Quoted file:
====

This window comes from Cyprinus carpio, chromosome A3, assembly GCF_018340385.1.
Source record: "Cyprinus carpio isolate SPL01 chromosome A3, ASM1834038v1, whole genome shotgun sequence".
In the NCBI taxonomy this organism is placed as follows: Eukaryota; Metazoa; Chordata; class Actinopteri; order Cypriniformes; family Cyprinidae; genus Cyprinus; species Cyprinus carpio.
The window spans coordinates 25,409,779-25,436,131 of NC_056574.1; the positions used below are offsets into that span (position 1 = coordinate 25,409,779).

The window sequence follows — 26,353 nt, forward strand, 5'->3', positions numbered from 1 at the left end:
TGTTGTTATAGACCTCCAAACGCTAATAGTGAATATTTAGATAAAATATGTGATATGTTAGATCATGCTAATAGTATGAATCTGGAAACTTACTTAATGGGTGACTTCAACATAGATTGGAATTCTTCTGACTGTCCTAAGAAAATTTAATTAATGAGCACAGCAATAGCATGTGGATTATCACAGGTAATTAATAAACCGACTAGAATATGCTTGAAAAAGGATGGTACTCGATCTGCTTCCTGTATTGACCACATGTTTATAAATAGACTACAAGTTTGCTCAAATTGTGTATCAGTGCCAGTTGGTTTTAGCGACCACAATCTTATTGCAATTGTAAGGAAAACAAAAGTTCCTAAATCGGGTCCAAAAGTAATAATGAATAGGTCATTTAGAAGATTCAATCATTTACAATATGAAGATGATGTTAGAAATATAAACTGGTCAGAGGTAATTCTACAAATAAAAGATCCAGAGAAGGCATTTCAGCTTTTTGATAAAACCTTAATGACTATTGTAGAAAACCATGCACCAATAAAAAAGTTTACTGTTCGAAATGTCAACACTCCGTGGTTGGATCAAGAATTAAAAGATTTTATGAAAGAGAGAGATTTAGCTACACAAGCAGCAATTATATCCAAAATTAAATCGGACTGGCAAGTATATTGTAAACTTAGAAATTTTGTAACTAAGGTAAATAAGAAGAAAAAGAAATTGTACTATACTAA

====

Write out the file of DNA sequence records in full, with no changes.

This window comes from Cyprinus carpio, chromosome A3, assembly GCF_018340385.1.
Source record: "Cyprinus carpio isolate SPL01 chromosome A3, ASM1834038v1, whole genome shotgun sequence".
In the NCBI taxonomy this organism is placed as follows: Eukaryota; Metazoa; Chordata; class Actinopteri; order Cypriniformes; family Cyprinidae; genus Cyprinus; species Cyprinus carpio.
The window spans coordinates 25,409,779-25,436,131 of NC_056574.1; the positions used below are offsets into that span (position 1 = coordinate 25,409,779).

The window sequence follows — 26,353 nt, forward strand, 5'->3', positions numbered from 1 at the left end:
TGTTGTTATAGACCTCCAAACGCTAATAGTGAATATTTAGATAAAATATGTGATATGTTAGATCATGCTAATAGTATGAATCTGGAAACTTACTTAATGGGTGACTTCAACATAGATTGGAATTCTTCTGACTGTCCTAAGAAAATTTAATTAATGAGCACAGCAATAGCATGTGGATTATCACAGGTAATTAATAAACCGACTAGAATATGCTTGAAAAAGGATGGTACTCGATCTGCTTCCTGTATTGACCACATGTTTATAAATAGACTACAAGTTTGCTCAAATTGTGTATCAGTGCCAGTTGGTTTTAGCGACCACAATCTTATTGCAATTGTAAGGAAAACAAAAGTTCCTAAATCGGGTCCAAAAGTAATAATGAATAGGTCATTTAGAAGATTCAATCATTTACAATATGAAGATGATGTTAGAAATATAAACTGGTCAGAGGTAATTCTACAAATAAAAGATCCAGAGAAGGCATTTCAGCTTTTTGATAAAACCTTAATGACTATTGTAGAAAACCATGCACCAATAAAAAAGTTTACTGTTCGAAATGTCAACACTCCGTGGTTGGATCAAGAATTAAAAGATTTTATGAAAGAGAGAGATTTAGCTACACAAGCAGCAATTATATCCAAAATTAAATCGGACTGGCAAGTATATTGTAAACTTAGAAATTTTGTAACTAAGGTAAATAAGAAGAAAAAGAAATTGTACTATACTAA